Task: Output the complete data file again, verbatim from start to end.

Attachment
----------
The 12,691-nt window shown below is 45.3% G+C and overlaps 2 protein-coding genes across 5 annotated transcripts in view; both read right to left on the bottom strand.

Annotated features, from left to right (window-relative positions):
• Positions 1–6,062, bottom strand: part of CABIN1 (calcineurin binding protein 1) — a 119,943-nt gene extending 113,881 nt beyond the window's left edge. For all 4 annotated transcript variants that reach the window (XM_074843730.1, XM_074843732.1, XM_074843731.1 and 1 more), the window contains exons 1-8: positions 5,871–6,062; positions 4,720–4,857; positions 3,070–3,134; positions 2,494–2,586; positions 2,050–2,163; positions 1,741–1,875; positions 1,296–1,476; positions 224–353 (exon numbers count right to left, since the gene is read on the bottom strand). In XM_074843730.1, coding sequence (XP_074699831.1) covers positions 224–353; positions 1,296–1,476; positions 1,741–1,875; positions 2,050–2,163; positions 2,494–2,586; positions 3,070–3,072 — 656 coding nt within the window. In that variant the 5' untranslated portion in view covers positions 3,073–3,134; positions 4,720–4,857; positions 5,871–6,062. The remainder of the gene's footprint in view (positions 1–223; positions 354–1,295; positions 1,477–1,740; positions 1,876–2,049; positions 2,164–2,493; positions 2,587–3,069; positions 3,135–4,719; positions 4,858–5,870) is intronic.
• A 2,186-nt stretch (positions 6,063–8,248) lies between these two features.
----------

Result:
The 12,691-nt window shown below is 45.3% G+C and overlaps 2 protein-coding genes across 5 annotated transcripts in view; both read right to left on the bottom strand.

Annotated features, from left to right (window-relative positions):
• Positions 1–6,062, bottom strand: part of CABIN1 (calcineurin binding protein 1) — a 119,943-nt gene extending 113,881 nt beyond the window's left edge. For all 4 annotated transcript variants that reach the window (XM_074843730.1, XM_074843732.1, XM_074843731.1 and 1 more), the window contains exons 1-8: positions 5,871–6,062; positions 4,720–4,857; positions 3,070–3,134; positions 2,494–2,586; positions 2,050–2,163; positions 1,741–1,875; positions 1,296–1,476; positions 224–353 (exon numbers count right to left, since the gene is read on the bottom strand). In XM_074843730.1, coding sequence (XP_074699831.1) covers positions 224–353; positions 1,296–1,476; positions 1,741–1,875; positions 2,050–2,163; positions 2,494–2,586; positions 3,070–3,072 — 656 coding nt within the window. In that variant the 5' untranslated portion in view covers positions 3,073–3,134; positions 4,720–4,857; positions 5,871–6,062. The remainder of the gene's footprint in view (positions 1–223; positions 354–1,295; positions 1,477–1,740; positions 1,876–2,049; positions 2,164–2,493; positions 2,587–3,069; positions 3,135–4,719; positions 4,858–5,870) is intronic.
• A 2,186-nt stretch (positions 6,063–8,248) lies between these two features.